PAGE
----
Garth Algar: Hey, are you done yet? I'm getting tired of holding it.
Wayne Campbell: Yeah, that's what she said.
Sitterson: That's not fair! I had zombies too!
Wiry Girl: Yes, you had Zombies. But this is Zombie Redneck Torture Family. Entirely separate thing. It's like the difference between an elephant and an elephant seal.
[to Agent 99] Is that your default setting or something? Oh, today's Tuesday, I'll punch Max. Oh look, a box of kittens, I think I'll punch Max. I have this piece of bread so now I'm going to punch Max.Maxwell Smart
At an end your rule is, and not short enough was it.Yoda
Hooper: You were on the Indianapolis?
Brody: What happened?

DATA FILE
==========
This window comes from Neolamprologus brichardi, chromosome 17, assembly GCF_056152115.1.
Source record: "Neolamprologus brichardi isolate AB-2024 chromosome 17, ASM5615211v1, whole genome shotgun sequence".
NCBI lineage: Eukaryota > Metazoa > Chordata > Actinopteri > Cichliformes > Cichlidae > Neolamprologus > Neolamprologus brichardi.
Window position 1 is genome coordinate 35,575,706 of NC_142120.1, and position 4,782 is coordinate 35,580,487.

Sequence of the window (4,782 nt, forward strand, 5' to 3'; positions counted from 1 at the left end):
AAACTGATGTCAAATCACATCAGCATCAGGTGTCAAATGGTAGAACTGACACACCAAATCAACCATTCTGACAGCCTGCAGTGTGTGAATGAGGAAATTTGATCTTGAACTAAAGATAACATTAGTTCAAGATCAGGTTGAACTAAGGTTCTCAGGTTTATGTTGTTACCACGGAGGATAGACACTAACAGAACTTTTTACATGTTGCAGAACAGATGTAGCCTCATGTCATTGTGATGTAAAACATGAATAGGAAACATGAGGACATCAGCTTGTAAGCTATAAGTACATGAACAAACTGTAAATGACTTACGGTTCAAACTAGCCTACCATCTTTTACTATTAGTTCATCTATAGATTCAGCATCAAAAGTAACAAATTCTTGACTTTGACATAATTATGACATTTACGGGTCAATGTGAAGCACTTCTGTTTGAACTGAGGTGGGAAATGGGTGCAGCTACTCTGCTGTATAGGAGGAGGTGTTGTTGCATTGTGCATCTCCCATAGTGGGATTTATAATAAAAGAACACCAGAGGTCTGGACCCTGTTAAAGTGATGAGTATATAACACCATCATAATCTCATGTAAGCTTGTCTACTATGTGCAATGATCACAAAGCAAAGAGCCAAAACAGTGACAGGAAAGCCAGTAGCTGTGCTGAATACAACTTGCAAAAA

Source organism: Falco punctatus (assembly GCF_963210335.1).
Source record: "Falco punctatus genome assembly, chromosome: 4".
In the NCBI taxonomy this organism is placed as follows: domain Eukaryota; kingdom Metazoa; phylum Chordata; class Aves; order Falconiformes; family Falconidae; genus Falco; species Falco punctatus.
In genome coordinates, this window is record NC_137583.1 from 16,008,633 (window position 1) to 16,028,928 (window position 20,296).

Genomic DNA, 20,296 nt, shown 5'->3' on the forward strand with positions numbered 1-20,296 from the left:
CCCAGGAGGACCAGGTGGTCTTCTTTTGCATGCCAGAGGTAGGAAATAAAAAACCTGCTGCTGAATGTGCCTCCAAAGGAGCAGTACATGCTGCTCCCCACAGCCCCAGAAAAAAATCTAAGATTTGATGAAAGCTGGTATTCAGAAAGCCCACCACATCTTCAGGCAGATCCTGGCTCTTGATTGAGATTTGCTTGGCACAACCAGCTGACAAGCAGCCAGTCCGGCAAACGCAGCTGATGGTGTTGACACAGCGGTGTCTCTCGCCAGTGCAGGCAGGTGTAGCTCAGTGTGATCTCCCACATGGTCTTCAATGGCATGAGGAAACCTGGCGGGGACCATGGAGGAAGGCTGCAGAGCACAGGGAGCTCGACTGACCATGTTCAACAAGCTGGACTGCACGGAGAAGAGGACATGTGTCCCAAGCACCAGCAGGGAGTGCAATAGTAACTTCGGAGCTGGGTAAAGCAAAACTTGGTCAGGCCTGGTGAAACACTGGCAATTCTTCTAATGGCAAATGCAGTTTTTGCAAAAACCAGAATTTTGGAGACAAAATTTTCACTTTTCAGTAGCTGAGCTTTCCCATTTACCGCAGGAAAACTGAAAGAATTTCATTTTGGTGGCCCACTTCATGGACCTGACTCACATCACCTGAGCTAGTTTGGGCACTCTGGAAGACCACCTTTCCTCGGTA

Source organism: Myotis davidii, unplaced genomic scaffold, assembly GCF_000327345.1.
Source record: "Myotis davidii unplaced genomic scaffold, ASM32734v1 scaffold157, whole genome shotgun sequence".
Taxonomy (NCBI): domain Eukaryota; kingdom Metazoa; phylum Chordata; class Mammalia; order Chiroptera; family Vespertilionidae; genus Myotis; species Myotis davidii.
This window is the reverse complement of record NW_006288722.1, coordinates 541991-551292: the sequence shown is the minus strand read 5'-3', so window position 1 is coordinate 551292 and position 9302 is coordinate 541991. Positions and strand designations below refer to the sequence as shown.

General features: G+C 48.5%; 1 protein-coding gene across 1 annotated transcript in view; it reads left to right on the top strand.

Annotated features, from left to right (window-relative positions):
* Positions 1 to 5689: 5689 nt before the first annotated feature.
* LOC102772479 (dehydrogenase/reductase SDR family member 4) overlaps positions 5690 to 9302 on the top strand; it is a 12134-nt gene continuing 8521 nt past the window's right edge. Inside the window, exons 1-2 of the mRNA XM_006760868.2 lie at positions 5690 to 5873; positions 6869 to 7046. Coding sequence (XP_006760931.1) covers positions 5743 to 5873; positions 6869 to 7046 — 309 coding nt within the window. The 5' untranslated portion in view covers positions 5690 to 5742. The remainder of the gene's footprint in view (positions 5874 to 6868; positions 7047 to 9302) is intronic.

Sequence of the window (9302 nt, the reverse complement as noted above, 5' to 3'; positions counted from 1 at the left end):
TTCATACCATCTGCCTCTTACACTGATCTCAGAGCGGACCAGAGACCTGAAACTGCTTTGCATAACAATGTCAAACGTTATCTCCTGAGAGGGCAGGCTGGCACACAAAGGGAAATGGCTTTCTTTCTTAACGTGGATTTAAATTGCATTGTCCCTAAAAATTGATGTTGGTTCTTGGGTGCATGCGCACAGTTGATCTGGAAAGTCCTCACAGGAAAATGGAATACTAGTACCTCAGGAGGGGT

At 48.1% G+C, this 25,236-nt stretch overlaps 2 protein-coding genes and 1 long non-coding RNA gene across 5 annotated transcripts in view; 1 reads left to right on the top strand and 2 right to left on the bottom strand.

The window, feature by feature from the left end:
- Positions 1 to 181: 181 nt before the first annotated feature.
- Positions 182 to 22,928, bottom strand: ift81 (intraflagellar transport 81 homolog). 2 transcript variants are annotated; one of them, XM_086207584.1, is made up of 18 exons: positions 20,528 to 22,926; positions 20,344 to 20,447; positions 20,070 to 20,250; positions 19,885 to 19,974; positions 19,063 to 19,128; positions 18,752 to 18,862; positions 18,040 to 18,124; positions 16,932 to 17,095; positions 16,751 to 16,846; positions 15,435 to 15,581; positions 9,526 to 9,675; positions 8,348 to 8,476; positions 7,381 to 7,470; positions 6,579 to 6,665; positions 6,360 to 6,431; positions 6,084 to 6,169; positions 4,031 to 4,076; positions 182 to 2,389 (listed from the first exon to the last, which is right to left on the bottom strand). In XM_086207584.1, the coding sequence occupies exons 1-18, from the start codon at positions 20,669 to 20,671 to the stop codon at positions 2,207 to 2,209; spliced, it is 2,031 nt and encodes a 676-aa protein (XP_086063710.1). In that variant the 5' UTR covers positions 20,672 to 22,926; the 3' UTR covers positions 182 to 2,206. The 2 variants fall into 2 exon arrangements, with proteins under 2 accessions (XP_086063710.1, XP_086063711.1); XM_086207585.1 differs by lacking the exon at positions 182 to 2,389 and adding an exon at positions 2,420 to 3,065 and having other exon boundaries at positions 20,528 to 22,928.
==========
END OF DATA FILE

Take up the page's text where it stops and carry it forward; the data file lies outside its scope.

Quint: Japanese submarine slammed two torpedoes into our side, Chief. We was comin' back from the island of Tinian to Leyte... just delivered the bomb. The Hiroshima bomb. Eleven hundred men went into the water. Vessel went down in 12 minutes. Didn't see the first shark for about a half an hour. Tiger. 13-footer. You know how you know that when you're in the water, Chief? You tell by looking from the dorsal to the tail. What we didn't know, was our bomb mission had been so secret, no distress signal had been sent. They didn't even list us overdue for a week. Very first light, Chief, sharks come cruisin', so we formed ourselves into tight groups. You know, it was kinda like old squares in the battle like you see in the calendar named "The Battle of Waterloo" and the idea was: shark comes to the nearest man, that man he starts poundin' and hollerin' and screamin' and sometimes the shark go away... but sometimes he wouldn't go away. Sometimes that shark he looks right into ya. Right into your eyes. And, you know, the thing about a shark... he's got lifeless eyes. Black eyes. Like a doll's eyes. When he comes at ya, doesn't seem to be living... until he bites ya, and those black eyes roll over white and then... ah then you hear that terrible high-pitched screamin'. The ocean turns red, and despite all the poundin' and the hollerin', they all come in and they... rip you to pieces. You know by the end of that first dawn, lost a hundred men. I don't know how many sharks, maybe a thousand. I know how many men, they averaged six an hour. On Thursday morning, Chief, I bumped into a friend of mine, Herbie Robinson from Cleveland. Baseball player. Boatswain's mate. I thought he was asleep. I reached over to wake him up. Bobbed up, down in the water just like a kinda top. Upended. Well, he'd been bitten in half below the waist. Noon, the fifth day, Mr. Hooper, a Lockheed Ventura saw us. He swung in low and he saw us... he was a young pilot, a lot younger than Mr. Hooper. Anyway, he saw us and he come in low and three hours later a big fat PBY comes down and starts to pick us up. You know that was the time I was most frightened... waitin' for my turn. I'll never put on a lifejacket again. So, eleven hundred men went in the water; 316 men come out and the sharks took the rest, June the 29th, 1945. Anyway, we delivered the bomb.